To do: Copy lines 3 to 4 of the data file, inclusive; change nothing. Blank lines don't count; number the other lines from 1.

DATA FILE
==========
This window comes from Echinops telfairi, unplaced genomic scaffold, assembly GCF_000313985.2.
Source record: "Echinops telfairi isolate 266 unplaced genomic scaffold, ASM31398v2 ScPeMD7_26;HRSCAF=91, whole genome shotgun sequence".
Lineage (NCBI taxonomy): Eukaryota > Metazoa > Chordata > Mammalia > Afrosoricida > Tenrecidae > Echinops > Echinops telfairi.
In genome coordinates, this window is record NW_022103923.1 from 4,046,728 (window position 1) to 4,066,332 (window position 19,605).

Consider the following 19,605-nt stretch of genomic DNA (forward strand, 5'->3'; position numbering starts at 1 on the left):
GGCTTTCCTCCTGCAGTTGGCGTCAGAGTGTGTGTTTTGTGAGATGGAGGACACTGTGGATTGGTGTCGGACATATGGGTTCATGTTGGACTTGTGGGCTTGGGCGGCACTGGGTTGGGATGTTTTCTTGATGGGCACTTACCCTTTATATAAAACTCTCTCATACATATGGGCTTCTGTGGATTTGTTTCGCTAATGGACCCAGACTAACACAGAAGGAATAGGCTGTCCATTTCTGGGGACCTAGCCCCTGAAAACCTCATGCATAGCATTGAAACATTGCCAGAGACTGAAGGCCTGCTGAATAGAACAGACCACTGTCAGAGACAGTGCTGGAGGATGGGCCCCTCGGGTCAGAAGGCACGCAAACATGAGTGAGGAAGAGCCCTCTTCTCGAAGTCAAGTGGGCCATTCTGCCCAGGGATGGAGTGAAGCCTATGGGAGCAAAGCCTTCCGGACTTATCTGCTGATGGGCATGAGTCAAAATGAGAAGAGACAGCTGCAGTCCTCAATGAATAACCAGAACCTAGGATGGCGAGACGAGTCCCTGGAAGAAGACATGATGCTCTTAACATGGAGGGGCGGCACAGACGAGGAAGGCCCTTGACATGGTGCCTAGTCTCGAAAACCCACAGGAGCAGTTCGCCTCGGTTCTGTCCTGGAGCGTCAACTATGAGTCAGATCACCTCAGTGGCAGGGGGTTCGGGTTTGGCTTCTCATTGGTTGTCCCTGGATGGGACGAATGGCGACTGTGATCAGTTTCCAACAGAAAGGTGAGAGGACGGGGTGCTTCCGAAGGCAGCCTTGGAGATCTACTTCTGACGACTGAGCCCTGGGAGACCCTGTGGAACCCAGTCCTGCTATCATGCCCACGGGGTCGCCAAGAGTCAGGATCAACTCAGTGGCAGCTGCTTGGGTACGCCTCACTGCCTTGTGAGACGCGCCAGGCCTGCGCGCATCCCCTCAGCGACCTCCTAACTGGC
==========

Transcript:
Lineage (NCBI taxonomy): Eukaryota > Metazoa > Chordata > Mammalia > Afrosoricida > Tenrecidae > Echinops > Echinops telfairi.
In genome coordinates, this window is record NW_022103923.1 from 4,046,728 (window position 1) to 4,066,332 (window position 19,605).